We remember

Jan Zygadlo and Andrzej Kreutz are two Polish-Canadians for whom Remembrance Day holds a special significance. Each year on November 11, they reflect on their own experiences during World War II and are thankful just to be alive.

Kreutz lived in Krakow, Poland when the war broke out. Although he was only a young boy at the time, the memories remain clear in his mind.

“We lived in extreme fear,” remembered Kreutz. “Fear of getting arrested, fear of detention, fear of repression; a constant fear that we would not survive.”

When Germany invaded Poland in 1939, Krakow was divided into three sectors: the German sector, the Polish sector and the Jewish sector. Kreutz and his parents were forced to move from the Polish sector to the Jewish sector, while the Jews were relocated to the Jewish Ghetto.

Kreutz’s father died in 1941 and he was left under his mother’s care.

“It was just my mother and me, because all the rest of my family perished,” said Kreutz. “She protected me.”

Kreutz and his mother lived in the former Jewish community for the entire duration of the war. He did not go to school, but was taught at home and seldom left the house.

He remembers hearing the sounds of bombs and terrified screams from outside his window. Kreutz witnessed people collapsing to their deaths in the streets, either killed outright or dying of sickness and starvation.

“I led a very uncertain life,” he said. “I was forced to grow up. I was aware of the situation and had to deal with it like an adult. I became a very spiritual person.”

When the Red Army arrived in Poland in 1945, Kreutz remembers feeling relieved.

“The Red Army brought in a new political system, but German occupation meant extermination, which was much worse,” he explained. “Now at least we had a chance to live.”

Kreutz feels lucky he never had to leave Krakow during the war, and even luckier to have survived.

Jan Zygadlo has a different story. He lived with his family near the Polish-Ukrainian border when the war broke out, and still remembers the day when Russian soldiers came pounding on his door at 4 a.m. in June of 1942.

“They came to take my family away,” remembered Zygadlo. “Without any further notice, they piled us into a truck and we were taken away to a camp in Siberia.”

In Siberia, the conditions were treacherous. The family, along with others at the camp, lived in barracks built by Polish exiles from previous generations. The food was dispersed by the Russians based on how much work was done. Usually, Zygadlo received only 400 grams of bread a day in addition to a little bit of soup. For most, this was not enough.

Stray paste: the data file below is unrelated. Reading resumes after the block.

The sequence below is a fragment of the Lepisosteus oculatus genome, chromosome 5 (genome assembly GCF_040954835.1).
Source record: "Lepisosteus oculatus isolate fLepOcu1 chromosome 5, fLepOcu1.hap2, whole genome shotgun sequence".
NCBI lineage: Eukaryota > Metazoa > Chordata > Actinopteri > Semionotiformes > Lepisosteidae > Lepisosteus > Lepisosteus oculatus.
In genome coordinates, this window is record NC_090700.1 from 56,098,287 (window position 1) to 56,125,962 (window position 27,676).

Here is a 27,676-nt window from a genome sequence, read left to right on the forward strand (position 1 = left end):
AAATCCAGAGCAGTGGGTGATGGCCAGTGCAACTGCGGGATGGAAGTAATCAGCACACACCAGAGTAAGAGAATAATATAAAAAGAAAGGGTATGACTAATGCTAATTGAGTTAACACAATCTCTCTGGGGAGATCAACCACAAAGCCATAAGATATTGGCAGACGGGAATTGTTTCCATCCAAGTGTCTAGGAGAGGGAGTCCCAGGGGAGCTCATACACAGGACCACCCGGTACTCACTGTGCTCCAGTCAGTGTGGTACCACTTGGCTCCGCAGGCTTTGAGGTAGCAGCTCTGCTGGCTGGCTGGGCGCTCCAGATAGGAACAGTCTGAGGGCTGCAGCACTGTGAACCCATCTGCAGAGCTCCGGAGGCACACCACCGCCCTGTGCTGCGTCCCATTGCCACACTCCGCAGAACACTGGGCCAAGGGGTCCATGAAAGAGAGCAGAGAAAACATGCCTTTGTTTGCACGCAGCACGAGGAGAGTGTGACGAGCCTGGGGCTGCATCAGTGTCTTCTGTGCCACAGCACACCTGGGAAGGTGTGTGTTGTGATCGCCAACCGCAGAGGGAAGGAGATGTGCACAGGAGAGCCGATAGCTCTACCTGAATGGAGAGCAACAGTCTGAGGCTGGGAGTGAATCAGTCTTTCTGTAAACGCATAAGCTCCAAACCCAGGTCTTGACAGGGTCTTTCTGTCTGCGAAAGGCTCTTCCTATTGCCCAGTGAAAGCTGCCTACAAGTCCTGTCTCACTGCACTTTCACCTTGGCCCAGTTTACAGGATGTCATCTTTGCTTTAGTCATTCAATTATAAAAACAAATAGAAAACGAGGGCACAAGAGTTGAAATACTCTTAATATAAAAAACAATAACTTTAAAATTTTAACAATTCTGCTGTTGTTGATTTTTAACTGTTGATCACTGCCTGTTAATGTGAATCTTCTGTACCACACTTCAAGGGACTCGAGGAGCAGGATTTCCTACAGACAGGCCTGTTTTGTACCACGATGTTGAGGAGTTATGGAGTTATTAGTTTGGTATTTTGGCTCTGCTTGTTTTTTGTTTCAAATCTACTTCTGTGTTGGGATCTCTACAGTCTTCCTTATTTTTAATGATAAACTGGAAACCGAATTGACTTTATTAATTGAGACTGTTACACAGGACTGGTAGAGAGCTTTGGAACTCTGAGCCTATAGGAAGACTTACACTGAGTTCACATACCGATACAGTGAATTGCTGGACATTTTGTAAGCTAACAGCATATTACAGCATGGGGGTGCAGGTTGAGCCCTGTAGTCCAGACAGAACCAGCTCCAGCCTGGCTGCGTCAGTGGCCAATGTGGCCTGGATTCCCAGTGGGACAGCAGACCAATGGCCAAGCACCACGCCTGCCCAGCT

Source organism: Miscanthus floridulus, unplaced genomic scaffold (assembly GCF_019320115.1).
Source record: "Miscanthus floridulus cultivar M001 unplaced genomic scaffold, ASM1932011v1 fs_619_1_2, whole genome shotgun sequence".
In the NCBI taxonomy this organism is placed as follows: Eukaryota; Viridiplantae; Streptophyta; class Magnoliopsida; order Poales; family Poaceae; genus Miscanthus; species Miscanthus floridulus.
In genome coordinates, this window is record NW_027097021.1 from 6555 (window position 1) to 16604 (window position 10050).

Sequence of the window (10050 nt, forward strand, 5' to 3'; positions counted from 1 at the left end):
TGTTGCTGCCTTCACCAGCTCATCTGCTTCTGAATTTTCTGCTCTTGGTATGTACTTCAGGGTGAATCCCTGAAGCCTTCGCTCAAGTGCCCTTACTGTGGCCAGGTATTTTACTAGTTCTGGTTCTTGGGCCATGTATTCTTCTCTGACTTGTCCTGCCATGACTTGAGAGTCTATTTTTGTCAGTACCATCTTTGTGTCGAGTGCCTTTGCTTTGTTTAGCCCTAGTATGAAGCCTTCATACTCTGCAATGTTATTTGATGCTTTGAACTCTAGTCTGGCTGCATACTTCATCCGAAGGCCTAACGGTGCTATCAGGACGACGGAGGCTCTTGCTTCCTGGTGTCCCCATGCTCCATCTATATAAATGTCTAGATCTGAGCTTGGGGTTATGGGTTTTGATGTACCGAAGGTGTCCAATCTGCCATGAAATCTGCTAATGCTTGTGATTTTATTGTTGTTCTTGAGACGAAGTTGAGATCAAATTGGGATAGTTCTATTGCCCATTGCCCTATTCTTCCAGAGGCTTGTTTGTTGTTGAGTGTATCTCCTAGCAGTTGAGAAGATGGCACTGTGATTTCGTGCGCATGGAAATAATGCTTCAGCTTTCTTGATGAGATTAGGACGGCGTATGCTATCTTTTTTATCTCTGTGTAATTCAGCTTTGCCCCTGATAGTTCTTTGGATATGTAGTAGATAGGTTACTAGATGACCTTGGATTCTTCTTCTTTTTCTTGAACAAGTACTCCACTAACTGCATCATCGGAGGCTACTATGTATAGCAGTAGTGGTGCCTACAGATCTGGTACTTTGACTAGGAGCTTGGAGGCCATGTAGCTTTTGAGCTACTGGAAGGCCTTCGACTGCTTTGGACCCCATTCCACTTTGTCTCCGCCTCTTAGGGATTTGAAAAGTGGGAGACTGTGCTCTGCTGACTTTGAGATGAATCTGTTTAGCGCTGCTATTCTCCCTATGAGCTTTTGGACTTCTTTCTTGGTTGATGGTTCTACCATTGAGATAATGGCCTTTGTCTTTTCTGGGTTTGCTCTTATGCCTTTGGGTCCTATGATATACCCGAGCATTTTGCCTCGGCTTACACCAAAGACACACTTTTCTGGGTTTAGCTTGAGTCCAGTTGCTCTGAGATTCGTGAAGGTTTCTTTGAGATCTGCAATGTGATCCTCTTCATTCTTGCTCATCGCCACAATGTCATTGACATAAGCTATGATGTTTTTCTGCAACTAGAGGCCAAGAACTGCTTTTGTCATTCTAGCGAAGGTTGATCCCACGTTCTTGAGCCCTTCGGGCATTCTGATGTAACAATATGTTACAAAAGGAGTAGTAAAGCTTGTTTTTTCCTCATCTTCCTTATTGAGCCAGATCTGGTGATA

Zygadlo, the eldest of four sons, remembers watching his mother die of starvation and illness.

“It was very painful for us,” said Zygadlo. “And my mother was not the only one to go. All around us people were dying by the tens, by the hundreds.”

When Hitler turned on Stalin in 1941, the Soviet Union formed a partnership with the Poles. Zygadlo, along with many other Poles, was told that he was free to join the Polish army. However, this newfound freedom was mostly illusional.

At the camp, the Russians stopped providing food and shelter, while the days became colder. Although Zygadlo was free to join the army, he had no idea how.

A few weeks after the Poles were declared free, six men in Zygadlo’s camp were arrested. One of them was his father.

“They took him away in a truck and that was the last I saw of him,” said Zygadlo.

Now in charge of his three younger brothers, Zygadlo knew that he had to do something.

“I knew if we stayed in the camp we would die over winter,” he said. “If even one of us could make it out alive, we could tell the world what had happened.”

The brothers boarded a train that was heading for Uzbekistan, hoping Zygadlo could join the army.

“On the train, we were crammed like sardines. One by one, people were dying off from starvation and sickness.”

Among those who died was Zygadlo’s brother. His body was placed on a hitch and disposed of when the train stopped. Zygadlo and his two remaining brothers stayed on the train for three months, eating what little food they could find and sleeping on the cold floor.

One month into the trip, Zygadlo got pneumonia and his brothers took him to the hospital. He had a very high fever and was in a coma for three days.

“There were eight people in that hospital,” he said. “Two of us came out alive.”

The boys re-boarded the train and on December 18, 1942, they arrived in Uzbekistan, where Polish units were already forming. Zygadlo was accepted into the army but his brothers, who were too young, had to stay behind.

During military camp, Zygadlo got typhoid from a fellow soldier in training. He was in critical condition for many days.

From Uzbekistan, Zygadlo traveled to Egypt, Iran, Palestine and Turkey, fighting in the Polish army until the end of the war in 1945. He relocated to Italy and was reunited with his brothers a few months later.

Both Zygadlo and Kreutz eventually made their way to Canada, Zygadlo in 1946 and Kreutz in 1973.

They are grateful to be alive and able to tell their stories.

“It’s very important for me to talk about this,” said Kreutz. “We need to remember World War II so that such a tragedy never occurs again, ever.”

Leave a comment

Your email address will not be published.